Exercise #2 – BENT-OVER ROWS

Bend over at the waist with your arm supporting your body weight on a chair back or table and knees slightly bent (to protect the back).

Hold a small weight in your free hand and let it hang down toward the floor.  Then pull it back bending the elbow  and repeat.

Exercise #3 – SEATED SHOULDER FIGURE 8’S

Sit on the edge of a chair or on a stool or box so you have free space around you.  Hold 2 paddles or oars for added weight and simulate paddling.  Start with 1 minute of paddling and progress to build up your endurance.  You can also add weight to build more strength by using something attached to the paddle or a weighted pole.

Stay cool and have fun!!!

As our days get longer and warmer, I find myself venturing out more.  If you do, too, you may find these warm-up and cool down stretches helpful.

According to www.GORP.com, in the field of sports, backpacking/hiking stands alone as the only endurance sport in which the participants do not regularly perform a warm-up. Distance cyclers and marathon runners have long benefited from a good stretching routine before exercising. Stretching gradually increases heart rate, temperature and circulation to your muscles. Basically, stretching is like warming up your car on a cold morning. After a night's rest, your muscles need warming. Stretching gets the body going and increases your flexibility.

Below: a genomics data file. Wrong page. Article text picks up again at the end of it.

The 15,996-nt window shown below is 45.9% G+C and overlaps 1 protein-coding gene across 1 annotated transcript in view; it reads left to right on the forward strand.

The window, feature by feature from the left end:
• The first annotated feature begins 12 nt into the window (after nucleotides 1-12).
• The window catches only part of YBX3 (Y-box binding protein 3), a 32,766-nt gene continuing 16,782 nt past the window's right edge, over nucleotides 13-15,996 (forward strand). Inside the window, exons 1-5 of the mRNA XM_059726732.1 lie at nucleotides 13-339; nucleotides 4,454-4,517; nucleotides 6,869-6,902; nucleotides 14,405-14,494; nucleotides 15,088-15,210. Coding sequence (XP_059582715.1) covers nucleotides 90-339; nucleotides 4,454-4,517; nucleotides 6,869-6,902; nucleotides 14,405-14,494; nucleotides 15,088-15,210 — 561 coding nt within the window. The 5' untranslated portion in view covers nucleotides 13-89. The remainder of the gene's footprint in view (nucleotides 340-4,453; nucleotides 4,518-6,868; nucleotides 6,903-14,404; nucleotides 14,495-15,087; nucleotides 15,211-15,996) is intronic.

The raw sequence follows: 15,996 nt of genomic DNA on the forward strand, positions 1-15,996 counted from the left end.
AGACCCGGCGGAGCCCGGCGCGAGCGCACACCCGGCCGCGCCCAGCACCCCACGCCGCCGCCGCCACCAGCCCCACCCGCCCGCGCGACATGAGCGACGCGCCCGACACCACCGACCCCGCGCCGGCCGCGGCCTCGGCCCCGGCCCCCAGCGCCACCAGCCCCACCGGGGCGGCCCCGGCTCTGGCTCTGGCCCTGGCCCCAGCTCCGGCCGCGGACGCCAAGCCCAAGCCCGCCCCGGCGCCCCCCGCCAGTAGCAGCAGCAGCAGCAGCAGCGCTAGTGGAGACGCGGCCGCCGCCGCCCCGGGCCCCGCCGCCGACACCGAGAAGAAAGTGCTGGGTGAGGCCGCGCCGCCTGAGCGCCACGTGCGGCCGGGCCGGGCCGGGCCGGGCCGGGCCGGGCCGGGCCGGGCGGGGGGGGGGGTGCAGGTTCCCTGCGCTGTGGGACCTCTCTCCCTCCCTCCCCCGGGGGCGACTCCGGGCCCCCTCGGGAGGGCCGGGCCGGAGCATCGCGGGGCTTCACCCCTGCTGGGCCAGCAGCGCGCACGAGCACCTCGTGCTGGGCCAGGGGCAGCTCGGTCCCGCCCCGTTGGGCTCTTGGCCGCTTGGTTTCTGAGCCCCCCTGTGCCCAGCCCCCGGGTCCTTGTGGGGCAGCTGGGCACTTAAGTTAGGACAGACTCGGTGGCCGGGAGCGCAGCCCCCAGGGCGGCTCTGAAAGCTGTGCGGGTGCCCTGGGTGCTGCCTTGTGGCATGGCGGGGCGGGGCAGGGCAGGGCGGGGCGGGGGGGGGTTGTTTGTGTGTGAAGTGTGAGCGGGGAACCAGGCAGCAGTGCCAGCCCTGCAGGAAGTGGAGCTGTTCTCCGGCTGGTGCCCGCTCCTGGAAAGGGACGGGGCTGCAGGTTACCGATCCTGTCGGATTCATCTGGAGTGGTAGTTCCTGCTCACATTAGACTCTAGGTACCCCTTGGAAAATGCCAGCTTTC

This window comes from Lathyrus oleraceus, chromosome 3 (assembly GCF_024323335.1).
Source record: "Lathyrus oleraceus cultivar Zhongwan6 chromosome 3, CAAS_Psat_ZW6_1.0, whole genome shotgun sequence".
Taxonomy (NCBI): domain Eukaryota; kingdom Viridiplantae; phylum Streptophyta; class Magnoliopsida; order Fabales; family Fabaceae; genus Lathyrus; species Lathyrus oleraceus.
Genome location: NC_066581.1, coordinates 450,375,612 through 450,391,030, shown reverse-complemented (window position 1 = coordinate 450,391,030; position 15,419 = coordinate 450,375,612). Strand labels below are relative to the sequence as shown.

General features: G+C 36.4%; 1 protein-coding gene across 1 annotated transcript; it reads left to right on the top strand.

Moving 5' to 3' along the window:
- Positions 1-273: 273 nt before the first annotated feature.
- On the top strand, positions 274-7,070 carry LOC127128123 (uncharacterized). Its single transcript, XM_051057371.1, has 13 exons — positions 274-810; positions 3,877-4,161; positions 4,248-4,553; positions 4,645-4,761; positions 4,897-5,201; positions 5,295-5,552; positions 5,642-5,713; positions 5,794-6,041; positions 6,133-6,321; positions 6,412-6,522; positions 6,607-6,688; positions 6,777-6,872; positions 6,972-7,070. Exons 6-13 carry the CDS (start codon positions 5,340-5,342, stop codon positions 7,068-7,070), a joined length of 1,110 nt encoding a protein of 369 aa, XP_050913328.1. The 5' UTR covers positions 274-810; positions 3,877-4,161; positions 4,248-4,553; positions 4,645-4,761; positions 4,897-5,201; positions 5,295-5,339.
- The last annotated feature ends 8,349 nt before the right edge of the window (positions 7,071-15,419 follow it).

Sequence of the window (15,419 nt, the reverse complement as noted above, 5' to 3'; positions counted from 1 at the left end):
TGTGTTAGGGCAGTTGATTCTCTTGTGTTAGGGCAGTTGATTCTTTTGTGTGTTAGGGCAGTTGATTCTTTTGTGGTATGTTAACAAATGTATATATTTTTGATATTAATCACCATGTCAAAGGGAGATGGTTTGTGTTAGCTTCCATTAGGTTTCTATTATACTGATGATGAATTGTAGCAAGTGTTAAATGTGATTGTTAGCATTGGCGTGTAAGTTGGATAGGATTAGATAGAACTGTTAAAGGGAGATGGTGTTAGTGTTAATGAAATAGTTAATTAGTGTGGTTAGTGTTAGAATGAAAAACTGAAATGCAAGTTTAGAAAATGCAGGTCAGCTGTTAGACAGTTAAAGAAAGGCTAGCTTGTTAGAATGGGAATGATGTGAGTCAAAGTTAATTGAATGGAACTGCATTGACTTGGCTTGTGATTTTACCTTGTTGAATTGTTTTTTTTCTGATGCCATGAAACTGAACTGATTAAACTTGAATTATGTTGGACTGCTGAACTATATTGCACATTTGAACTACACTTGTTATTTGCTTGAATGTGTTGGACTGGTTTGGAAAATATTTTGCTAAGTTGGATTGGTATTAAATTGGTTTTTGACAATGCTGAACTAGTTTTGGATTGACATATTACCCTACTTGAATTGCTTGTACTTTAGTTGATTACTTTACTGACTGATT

"Muscles or joints that lack adequate flexibility are more susceptible to injury," says Dr. Frank C. McCue, III, Director of the Sports Medicine Division of the University of Virginia Health Sciences Center. "Good flexibility can prevent injury and enhance performance."

How to Stretch

When beginning to stretch, pick a level spot free of stones and sticks. Each of the stretches described in this article should be held for at least 10 seconds at the point of tension, during which time the tension should begin to decrease. Exhale as you lean into the stretch. During the stretch, you should relax and breathe steadily. Do not bounce during the stretch. Bouncing can tear at the muscles and tendons, creating damage that won't be able to heal as you hike. Also, do not overstretch. That is, don't push yourself too far. A small burning feeling is all right, pain is not.

Any or all of the stretches listed are also helpful during the cool down period after the walk or hike.

Calf Stretch

  • Find a flat rock or stump that offers enough room for you to stand several inches off the ground.
  • Stand on the rock and back your feet up so that your heels hang off the rock.
  • Lower both heels until you feel the stretch in your calves.
  • Raise both heels, then alternately lower your right then left heel, stretching each for 10 seconds.
  • If you have a hiking partner, he/she can help you keep balanced.